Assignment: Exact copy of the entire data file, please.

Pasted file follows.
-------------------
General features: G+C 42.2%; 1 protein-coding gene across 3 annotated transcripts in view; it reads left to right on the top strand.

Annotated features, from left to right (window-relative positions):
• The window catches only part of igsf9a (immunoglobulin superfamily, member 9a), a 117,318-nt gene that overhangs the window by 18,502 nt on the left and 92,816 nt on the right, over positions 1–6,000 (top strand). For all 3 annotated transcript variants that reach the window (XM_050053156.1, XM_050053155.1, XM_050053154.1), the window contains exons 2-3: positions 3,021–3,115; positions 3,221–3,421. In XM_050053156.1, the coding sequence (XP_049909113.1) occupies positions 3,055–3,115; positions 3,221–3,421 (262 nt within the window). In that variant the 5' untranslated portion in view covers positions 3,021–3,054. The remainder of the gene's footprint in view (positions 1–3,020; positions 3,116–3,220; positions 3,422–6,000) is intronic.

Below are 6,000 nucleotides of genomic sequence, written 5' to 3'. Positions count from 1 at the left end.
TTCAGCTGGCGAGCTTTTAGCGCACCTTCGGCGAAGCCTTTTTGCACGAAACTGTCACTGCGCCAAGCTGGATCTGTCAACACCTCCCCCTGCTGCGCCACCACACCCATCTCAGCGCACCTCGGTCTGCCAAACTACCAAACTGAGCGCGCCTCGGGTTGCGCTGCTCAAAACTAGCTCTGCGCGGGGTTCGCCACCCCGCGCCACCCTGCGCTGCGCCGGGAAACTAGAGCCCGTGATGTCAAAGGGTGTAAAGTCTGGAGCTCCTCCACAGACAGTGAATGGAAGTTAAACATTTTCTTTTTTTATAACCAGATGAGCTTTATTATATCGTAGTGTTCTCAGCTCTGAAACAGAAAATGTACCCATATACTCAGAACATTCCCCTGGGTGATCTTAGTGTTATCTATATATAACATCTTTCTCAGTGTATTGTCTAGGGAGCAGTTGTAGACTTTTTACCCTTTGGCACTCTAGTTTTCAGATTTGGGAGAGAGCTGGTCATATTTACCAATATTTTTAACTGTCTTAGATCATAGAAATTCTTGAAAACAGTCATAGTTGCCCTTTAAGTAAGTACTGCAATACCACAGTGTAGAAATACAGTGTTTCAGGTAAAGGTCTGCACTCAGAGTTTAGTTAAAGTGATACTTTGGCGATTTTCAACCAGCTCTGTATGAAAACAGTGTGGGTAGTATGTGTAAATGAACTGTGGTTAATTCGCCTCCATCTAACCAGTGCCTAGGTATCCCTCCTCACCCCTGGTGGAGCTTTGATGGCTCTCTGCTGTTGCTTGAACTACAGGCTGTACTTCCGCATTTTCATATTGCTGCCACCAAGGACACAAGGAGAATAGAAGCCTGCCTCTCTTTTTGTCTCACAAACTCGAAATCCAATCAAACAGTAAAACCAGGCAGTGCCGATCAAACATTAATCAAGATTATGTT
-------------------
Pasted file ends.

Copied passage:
General features: G+C 42.2%; 1 protein-coding gene across 3 annotated transcripts in view; it reads left to right on the top strand.

Annotated features, from left to right (window-relative positions):
• The window catches only part of igsf9a (immunoglobulin superfamily, member 9a), a 117,318-nt gene that overhangs the window by 18,502 nt on the left and 92,816 nt on the right, over positions 1–6,000 (top strand). For all 3 annotated transcript variants that reach the window (XM_050053156.1, XM_050053155.1, XM_050053154.1), the window contains exons 2-3: positions 3,021–3,115; positions 3,221–3,421. In XM_050053156.1, the coding sequence (XP_049909113.1) occupies positions 3,055–3,115; positions 3,221–3,421 (262 nt within the window). In that variant the 5' untranslated portion in view covers positions 3,021–3,054. The remainder of the gene's footprint in view (positions 1–3,020; positions 3,116–3,220; positions 3,422–6,000) is intronic.

Below are 6,000 nucleotides of genomic sequence, written 5' to 3'. Positions count from 1 at the left end.
TTCAGCTGGCGAGCTTTTAGCGCACCTTCGGCGAAGCCTTTTTGCACGAAACTGTCACTGCGCCAAGCTGGATCTGTCAACACCTCCCCCTGCTGCGCCACCACACCCATCTCAGCGCACCTCGGTCTGCCAAACTACCAAACTGAGCGCGCCTCGGGTTGCGCTGCTCAAAACTAGCTCTGCGCGGGGTTCGCCACCCCGCGCCACCCTGCGCTGCGCCGGGAAACTAGAGCCCGTGATGTCAAAGGGTGTAAAGTCTGGAGCTCCTCCACAGACAGTGAATGGAAGTTAAACATTTTCTTTTTTTATAACCAGATGAGCTTTATTATATCGTAGTGTTCTCAGCTCTGAAACAGAAAATGTACCCATATACTCAGAACATTCCCCTGGGTGATCTTAGTGTTATCTATATATAACATCTTTCTCAGTGTATTGTCTAGGGAGCAGTTGTAGACTTTTTACCCTTTGGCACTCTAGTTTTCAGATTTGGGAGAGAGCTGGTCATATTTACCAATATTTTTAACTGTCTTAGATCATAGAAATTCTTGAAAACAGTCATAGTTGCCCTTTAAGTAAGTACTGCAATACCACAGTGTAGAAATACAGTGTTTCAGGTAAAGGTCTGCACTCAGAGTTTAGTTAAAGTGATACTTTGGCGATTTTCAACCAGCTCTGTATGAAAACAGTGTGGGTAGTATGTGTAAATGAACTGTGGTTAATTCGCCTCCATCTAACCAGTGCCTAGGTATCCCTCCTCACCCCTGGTGGAGCTTTGATGGCTCTCTGCTGTTGCTTGAACTACAGGCTGTACTTCCGCATTTTCATATTGCTGCCACCAAGGACACAAGGAGAATAGAAGCCTGCCTCTCTTTTTGTCTCACAAACTCGAAATCCAATCAAACAGTAAAACCAGGCAGTGCCGATCAAACATTAATCAAGATTATGTT